You should be appreciative of the people around you. Try to connect with them in a deeper way. MAC is a place where everyone comes from a whole different set of backgrounds. You discover that not only can you get along despite those different backgrounds, but you discover a lot of things that bring you together. What I've learned is to take an open approach to meeting people and knowing people, and also just working with people. Put yourself out there as a person and be your authentic self, and you’ll find success and acceptance. And keep in mind that you always get back as much as you give in. MAC is a place of endless possibilities; you can climb any mountain here. There’s no guarantee that you’ll be handed a spot in every activity you want due to the high number of prerequisite skills. But if you have self-responsibility for your own learning, you’ll be able to do some incredible things.

What’s one of your favorite moments?

I guess it's rather cliché for a Mountaineer, but watching the sunrise from the summit of Rainier. As we were crossing the crater, we caught a glimpse of crimson so far underneath what would normally be the horizon. So, we were caught staring directly at it, entranced by its color and visible shape that could appear before us without hurting our eyes. A 180-degree turn in the opposite direction yielded an equally impressive view – the shadow of the mountain in a cone shape, stretching for a hundred miles. But looking back at the sunrise, we felt a visceral sense of wholeness and completion. That muted and glowing sun was like a mirror of all the challenges we faced, granting a retrospective showing we were capable of the challenge of the climb.

What achievement are you most proud of?

Being recognized as a Super Volunteer at the Volunteer Dinner at the start of 2020. I’ve done so much miscellaneous volunteering (too much to list here), and it was nice to know that it was all appreciated.

A Parent’s Perspective

Lisa, what has being a parent of a club participant meant to you?

Community. I was thrilled that Kaelen found a community where he really felt at home and which was a good fit for him. And it's also a community for me. I've formed some of my best friendships with other parents.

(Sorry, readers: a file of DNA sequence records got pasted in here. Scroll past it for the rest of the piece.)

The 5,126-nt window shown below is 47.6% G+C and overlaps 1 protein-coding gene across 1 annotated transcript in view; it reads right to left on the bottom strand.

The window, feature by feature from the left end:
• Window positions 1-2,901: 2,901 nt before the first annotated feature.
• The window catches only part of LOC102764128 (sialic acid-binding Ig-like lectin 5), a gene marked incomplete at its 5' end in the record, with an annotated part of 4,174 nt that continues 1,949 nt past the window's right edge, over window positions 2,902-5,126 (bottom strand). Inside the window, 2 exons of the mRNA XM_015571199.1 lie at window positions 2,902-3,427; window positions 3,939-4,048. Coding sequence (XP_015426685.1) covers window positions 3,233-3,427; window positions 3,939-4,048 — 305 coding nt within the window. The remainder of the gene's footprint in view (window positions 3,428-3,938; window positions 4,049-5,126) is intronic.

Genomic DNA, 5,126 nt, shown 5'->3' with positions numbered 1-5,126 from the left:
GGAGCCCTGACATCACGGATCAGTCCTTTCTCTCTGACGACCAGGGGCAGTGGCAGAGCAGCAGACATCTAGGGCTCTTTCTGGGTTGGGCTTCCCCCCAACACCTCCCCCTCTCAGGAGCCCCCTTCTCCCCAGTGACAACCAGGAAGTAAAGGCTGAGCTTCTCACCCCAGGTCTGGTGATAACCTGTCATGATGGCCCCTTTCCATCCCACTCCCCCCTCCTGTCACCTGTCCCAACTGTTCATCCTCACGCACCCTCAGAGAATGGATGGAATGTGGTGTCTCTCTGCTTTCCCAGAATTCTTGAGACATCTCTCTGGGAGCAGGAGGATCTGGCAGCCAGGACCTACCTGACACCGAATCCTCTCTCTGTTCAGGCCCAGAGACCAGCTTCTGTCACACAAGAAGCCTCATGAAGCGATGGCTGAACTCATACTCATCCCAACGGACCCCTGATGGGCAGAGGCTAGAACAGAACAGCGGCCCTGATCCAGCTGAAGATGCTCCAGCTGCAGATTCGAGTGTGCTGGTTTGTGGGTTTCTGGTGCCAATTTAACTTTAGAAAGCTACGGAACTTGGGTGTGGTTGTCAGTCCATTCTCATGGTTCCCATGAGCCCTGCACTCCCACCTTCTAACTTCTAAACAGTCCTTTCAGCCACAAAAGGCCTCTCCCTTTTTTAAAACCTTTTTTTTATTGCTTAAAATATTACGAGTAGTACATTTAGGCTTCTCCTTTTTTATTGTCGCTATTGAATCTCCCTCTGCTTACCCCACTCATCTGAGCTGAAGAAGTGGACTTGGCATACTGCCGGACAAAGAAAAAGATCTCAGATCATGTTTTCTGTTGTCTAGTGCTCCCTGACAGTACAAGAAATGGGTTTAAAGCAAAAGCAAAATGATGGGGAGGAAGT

Is there an activity, or even a moment, that stands out to you?

I think what stands out the most to me is when I climbed the Beckey route on Liberty Bell with Kaelen. Kaelen and I swapped leads and it was the first alpine climb that I had done in 14 years. It was really special to be climbing with Kaelen. It was monumental to me because I realized that I still had a head for leading, and I just loved being out there.

What motivated you to volunteer with The Mountaineers and MAC?

There’re really two things. The first and foremost is the MAC students themselves. They’re a lot of fun to be around, and very inspirational. The other thing that motivated me to volunteer is being able to do the things that I love to do, while still helping out other people.

Now that Kaelen has completed his time in MAC, what will you do?

Continue volunteering with MAC. It's a lot of fun and very rewarding. I would also like to thank Kaelen for sharing MAC with me.

JOIN MAC OR VOLUNTEER WITH YOUTH

A new enrollment window for MAC at the Seattle and Tacoma branches is kicking off in September for youth ages 14-18! Youth must be 14 years old by January of the school year in which they join to be eligible. We also offer Junior MAC at our Seattle branch for youth ages 12-13. For more information about MAC, Junior MAC, and volunteering in Seattle, please reach out to Associate Program Manager Carl Marrs at carlm@mountaineers.org. For more information about joining MAC and volunteering in Tacoma, please reach out to Tacoma Program Manager Sarah Holt at sarahh@mountaineers.org.


This article originally appeared in our Fall 2021 issue of Mountaineer Magazine. To view the original article in magazine form and read more stories from our publication, visit our magazine archive.

Lead image of Kaelen Moehs on the Southwest Rib of South Early Winters Spire, North Cascades National Park. Photo by Carl Marrs.